"You're really talking those higher-level routes, some of the higher villages and what have you that are up there,” he continued. "But it dissipates quite quickly and ends up in the North sea. It's quite a concentrated frontal system, it comes in and then whams back out again into the North Sea."

And this snowfall might not be the only one the UK faces over the coming days. Alyssa Smithmyer from Accuweather has reportedly predicted snow could also fall over the weekend of 29th January in Scotland and higher areas of northern England, though rain is also possible. 

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According to the Evening Standard, she told the Daily Express that, "On Saturday and Sunday, a separate low-pressure system will bring the possibility of rainy spells over north and central regions of the UK, as well as the chance for wintry showers across northern Scotland, south-central Scotland and the higher ground in northern England late Sunday.” 

So it seems those who live in Scotland and particularly in the picturesque highlands, the likelihood of seeing some fleeting but potentially heavy snow in the UK is far higher as January draws to a close.

Will it snow anywhere else in the UK? 

Whilst northern areas have experienced the most snow in the UK this winter so far, some might be wondering where else flurries could fall as February looms on the horizon. Current predictions have forecasted that it’s unlikely that there will be any major snowfall further south, but it might not just be the highlands of Scotland and Northern England that receive a blanketing. 

Instead, according to The Mirror, forecasts from WXCharts have suggested that an arctic front will make its presence known in Scotland on January 28th, before sweeping southwards. These forecasts predict that flurries will fall in Newcastle by 6pm that day, whilst January 29th could see icy showers cover East Anglia.  

Frozen cowslip weeds backlit by sun in front of a frosty field in winter time.

Frozen cowslip weeds backlit by sun in front of a frosty field in winter time.

(Image credit: Catherine Falls Commercial via Getty)

Further south might not have snow forecast, but these areas won’t completely escape the coming wintery conditions as it’s thought temperatures will also plummet here. As reported by The Mirror, the Met Office have warned of “severe frost” and “icy conditions” for large parts of England and Wales over the next few weeks.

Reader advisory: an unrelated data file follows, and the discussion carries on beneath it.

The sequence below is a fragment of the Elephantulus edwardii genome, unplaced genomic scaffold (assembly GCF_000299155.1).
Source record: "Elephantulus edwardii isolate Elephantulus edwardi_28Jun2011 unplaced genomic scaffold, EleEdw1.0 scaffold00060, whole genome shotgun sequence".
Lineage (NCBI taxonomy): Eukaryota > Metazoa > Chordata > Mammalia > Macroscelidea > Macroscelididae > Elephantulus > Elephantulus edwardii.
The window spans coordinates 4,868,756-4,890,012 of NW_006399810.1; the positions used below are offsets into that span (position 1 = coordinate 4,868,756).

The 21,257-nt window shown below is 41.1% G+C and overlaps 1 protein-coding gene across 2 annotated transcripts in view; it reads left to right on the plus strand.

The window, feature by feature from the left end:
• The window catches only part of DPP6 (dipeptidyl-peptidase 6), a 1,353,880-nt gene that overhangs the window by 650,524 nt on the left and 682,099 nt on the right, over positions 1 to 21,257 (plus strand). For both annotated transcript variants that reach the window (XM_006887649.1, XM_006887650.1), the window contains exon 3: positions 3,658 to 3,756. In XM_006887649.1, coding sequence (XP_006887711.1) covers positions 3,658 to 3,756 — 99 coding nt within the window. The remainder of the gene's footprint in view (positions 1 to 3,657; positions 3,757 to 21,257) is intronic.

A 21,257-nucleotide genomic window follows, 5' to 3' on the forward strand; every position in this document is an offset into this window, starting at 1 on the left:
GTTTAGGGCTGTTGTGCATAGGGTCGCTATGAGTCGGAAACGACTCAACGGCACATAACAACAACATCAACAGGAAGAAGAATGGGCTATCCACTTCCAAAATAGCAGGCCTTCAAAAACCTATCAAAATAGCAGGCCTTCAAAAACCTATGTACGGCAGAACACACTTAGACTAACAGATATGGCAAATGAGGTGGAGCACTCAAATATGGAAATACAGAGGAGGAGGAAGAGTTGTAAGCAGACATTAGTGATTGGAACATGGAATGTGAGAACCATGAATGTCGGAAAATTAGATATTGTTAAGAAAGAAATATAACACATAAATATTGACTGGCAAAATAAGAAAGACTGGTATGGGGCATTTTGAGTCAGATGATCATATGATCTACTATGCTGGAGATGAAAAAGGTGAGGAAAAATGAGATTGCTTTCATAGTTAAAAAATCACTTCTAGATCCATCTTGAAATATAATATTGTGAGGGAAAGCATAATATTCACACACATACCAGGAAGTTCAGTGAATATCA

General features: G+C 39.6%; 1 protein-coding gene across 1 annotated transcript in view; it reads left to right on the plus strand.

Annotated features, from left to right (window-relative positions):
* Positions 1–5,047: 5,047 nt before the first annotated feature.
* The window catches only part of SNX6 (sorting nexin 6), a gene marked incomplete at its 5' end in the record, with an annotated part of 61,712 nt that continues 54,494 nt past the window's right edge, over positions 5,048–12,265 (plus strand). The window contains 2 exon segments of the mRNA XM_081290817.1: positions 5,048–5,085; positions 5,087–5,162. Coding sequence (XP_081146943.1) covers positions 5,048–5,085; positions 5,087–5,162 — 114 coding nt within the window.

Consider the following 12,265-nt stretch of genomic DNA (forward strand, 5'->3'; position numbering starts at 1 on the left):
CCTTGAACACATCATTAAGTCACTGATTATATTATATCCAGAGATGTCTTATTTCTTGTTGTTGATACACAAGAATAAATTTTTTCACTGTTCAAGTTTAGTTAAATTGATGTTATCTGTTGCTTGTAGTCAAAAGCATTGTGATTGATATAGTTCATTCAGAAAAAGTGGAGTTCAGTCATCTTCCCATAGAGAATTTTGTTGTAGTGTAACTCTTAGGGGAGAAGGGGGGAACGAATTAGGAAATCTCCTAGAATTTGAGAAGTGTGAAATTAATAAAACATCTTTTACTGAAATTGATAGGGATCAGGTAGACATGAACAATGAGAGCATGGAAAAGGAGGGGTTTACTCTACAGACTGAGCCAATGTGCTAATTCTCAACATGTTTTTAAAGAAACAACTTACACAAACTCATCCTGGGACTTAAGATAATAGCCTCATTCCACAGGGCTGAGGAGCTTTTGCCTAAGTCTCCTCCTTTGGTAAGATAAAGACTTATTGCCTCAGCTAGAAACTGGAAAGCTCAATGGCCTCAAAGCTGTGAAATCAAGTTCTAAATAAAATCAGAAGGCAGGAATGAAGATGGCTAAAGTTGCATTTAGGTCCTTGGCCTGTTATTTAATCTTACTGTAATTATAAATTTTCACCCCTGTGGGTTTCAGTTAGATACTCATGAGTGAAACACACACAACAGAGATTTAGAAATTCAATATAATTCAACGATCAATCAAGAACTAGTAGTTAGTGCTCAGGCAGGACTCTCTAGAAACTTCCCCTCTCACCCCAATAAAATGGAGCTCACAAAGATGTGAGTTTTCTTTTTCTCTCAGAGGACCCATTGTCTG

The move towards colder conditions and predictions for snow in the UK this January comes as Jim Dale previously explained that there could be as many as six major storms during the winter, which began with the winter solstice 2021.Jim described these storms as “significant” to The Sun, though it’s not yet known how severe they could be following Storm Barra and Storm Arwen which swept across the UK in November and December. 

“There is always a balancing effect taken by the weather, and autumn was far too calm for us not to see a payback during the winter which will bring several significant storms,” he declared. 

Stormy seas at the breakwater on the Headland, Hartlepool, County Durham during Storm Arwen

Stormy seas at the breakwater on the Headland, Hartlepool, County Durham during Storm Arwen.

(Image credit: Jason Brown/SOPA Images/LightRocket via Getty Images)

So it seems that not only should Brits living in northern areas prepare themselves for the possibility of some blizzards of snow in the UK as February arrives, this might not be the last the country sees of these freezing conditions before spring arrives. There’s never been a better time to remain warm inside watching the best romantic movies ahead of Valentine's Day!

Will it snow in London 2022? 

Whilst some Londoners might be dreaming of seeing some snow in the UK this winter, others are likely dreading the transport chaos it causes. So far this winter the capital has yet to have any major flurries and this looks set to remain the case going forwards into February.

Opening up to Express.co.uk, Jim Dale has revealed that the possibility of London seeing snow this January very much depends on the direction of the wind over Europe as he speculated, “How far that actually comes in, and whether or not we get a proper plunge, depends on a little battle going on. Does it end up in Denmark, Germany or does the thrust come across and affect the eastern parts of the UK and down to the London area?"